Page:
Spotify adds fundraising features and a COVID-19 news hub to address the health crisis

Spotify this morning announced a series of new initiatives to address the COVID-19 health crisis across its platform. The company is launching a financial relief effort for those in the creative community who have been heavily impacted by the virus, which includes the addition of a public donations feature on its website. The company is also working to add a new feature that will allow artists to fundraise directly from their fans via their Spotify artist profile pages. Meanwhile, for listeners, Spotify is adding a COVID-19 news and information hub in its app to help keep users informed.

The new Spotify COVID-19 Music Relief Project will recommend verified organizations that are offering financial relief to those in the music community who are in need, worldwide. At launch, Spotify is partnering with MusiCares, PRS Foundation, and Help Musicians, and says it’s planning to add more partners in time.

The company says it will also match dollar-for-dollar the public donations made through the Spotify COVID-19 Music Relief page up to a total contribution of $10 million. Industry professionals in need of financial assistance will go to the partners’ sites for information to apply for relief funds.

“While streaming still gives artists a way to connect with their fans, so many other sources of revenue have been put on hold by this crisis,” notes the company on the Relief project’s page. “To play our part, we’re working with a growing list of organizations offering financial relief to creators around the world to find ways to support our community,” it says.

And though not yet launched, Spotify says it’s working to add a new fundraising feature for artists that will allow them to drive their fans to a fundraising destination of their own choice. This would allow artists to directly fundraise for other artists in need or another separate initiative of their own choosing. This feature will be optional for the artists to use and no changes to their profile pages will occur unless the artist wants to participate. And unlike the fundraising efforts on other sites, Spotify says it won’t take a cut of the funds.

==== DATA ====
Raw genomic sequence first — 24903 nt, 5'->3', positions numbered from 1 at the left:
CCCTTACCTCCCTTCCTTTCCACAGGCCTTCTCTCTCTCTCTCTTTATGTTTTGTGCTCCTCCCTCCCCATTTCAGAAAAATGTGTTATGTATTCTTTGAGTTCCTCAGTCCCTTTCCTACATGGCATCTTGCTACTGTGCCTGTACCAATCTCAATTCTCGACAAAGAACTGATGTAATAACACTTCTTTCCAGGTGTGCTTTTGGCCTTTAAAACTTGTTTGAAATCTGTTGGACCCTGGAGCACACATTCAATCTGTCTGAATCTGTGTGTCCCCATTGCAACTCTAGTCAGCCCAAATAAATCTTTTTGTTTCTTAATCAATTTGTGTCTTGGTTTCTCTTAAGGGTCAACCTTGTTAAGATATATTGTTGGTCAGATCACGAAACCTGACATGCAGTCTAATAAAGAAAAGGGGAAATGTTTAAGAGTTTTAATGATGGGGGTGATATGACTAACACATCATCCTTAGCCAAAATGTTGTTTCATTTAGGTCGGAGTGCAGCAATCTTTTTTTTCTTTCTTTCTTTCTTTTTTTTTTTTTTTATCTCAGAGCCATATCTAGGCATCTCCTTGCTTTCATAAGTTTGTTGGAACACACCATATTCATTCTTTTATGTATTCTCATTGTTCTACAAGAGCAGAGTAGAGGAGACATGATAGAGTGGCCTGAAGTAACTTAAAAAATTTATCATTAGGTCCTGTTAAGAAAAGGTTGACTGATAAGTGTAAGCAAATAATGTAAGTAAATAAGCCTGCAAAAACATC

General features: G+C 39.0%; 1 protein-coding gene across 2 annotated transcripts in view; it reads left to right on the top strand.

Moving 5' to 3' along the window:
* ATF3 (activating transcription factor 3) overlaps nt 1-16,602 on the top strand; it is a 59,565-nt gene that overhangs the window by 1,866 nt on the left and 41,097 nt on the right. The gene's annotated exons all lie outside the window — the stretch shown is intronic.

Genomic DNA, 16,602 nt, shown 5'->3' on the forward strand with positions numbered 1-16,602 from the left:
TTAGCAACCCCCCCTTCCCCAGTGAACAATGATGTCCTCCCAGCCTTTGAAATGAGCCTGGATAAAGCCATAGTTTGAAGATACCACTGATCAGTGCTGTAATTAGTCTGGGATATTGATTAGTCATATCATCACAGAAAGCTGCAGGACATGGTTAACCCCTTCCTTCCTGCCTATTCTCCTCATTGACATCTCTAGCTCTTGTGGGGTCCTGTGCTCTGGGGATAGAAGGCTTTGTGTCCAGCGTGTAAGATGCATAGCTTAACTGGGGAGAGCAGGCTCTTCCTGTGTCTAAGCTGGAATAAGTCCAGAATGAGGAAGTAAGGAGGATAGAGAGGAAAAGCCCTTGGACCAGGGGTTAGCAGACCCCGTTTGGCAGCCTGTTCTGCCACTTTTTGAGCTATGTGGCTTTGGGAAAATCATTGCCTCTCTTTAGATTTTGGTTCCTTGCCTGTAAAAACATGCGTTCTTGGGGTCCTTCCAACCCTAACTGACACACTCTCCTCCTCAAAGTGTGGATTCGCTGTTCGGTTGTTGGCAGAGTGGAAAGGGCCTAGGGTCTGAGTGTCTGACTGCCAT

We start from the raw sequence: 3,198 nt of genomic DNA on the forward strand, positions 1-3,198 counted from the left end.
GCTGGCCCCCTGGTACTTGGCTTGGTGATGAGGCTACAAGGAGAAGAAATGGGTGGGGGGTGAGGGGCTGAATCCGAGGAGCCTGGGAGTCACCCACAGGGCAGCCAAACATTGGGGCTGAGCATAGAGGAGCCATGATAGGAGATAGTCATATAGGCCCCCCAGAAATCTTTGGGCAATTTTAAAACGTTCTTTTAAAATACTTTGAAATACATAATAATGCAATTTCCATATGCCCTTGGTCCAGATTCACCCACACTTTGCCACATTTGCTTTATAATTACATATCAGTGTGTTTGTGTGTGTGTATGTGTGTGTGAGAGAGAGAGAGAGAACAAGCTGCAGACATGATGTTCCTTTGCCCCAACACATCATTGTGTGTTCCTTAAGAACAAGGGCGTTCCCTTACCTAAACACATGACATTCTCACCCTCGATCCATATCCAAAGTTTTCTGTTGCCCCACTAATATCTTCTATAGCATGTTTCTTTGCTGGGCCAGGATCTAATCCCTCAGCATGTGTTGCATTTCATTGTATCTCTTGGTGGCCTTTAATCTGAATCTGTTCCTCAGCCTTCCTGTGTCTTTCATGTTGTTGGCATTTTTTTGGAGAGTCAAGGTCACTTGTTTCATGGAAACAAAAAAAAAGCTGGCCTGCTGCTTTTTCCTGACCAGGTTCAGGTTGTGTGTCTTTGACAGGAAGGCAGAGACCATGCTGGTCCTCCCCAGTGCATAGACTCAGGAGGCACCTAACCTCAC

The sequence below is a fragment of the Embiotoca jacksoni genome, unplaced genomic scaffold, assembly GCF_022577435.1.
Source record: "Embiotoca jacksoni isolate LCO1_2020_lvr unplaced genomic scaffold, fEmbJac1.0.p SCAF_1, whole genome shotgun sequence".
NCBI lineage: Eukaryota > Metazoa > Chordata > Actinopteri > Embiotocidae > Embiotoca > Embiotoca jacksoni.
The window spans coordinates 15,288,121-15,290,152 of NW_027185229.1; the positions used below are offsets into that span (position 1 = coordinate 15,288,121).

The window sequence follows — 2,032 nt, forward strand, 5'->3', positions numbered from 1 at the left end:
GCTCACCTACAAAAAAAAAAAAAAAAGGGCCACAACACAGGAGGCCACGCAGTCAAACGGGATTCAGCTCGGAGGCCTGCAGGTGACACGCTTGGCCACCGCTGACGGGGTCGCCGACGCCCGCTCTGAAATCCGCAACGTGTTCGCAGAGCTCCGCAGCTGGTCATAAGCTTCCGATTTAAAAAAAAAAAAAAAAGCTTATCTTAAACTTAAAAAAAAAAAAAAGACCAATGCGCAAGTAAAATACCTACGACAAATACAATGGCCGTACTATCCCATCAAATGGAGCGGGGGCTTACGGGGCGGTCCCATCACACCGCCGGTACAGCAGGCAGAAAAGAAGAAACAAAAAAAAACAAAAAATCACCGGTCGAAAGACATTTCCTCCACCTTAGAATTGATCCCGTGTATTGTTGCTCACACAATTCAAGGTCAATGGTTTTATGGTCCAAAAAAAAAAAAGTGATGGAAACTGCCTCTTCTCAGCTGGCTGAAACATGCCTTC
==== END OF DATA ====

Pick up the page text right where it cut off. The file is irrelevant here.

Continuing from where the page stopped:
Of course, offering personal fundraisers in a time of crisis can also be problematic, as there are a number of scammers now trying to capitalize on crisis with fake fundraisers. Artists, like anyone else, could fall for these scams and then rally their fans towards the cause — potentially redirecting money away from true relief organizations at a time when it’s critical.

This is worsened by the fact that personal fundraisers generally need vetting to ensure they in and of themselves aren’t scams or engaging in some kind of fraud. Even Facebook, operating at the scale it does, is warning users that it currently has fewer people on staff to review personal fundraisers due to the coronavirus (COVID-19) outbreak. It says fundraisers may not even be able to be reviewed at all and if they are, they’ll take longer than usual. And yet Spotify is readily the rollout of fundraisers at this time when staffing reductions are in place? That’s concerning.

In addition, Spotify is adding a new feature to connect listeners with news and information about COVID-19. Through a new in-app hub, the company is pointing users to news and podcasts from the media, including ABC News, BBC World Service, CNN, Foreign Policy, and NPR.

And, like most companies, Spotify is also offering advertising space to governments and nonprofits for health information and PSAs.

The new COVID-19 Music Relief Project and COVID-19 hub are live today. Artists fundraisers are in the works.

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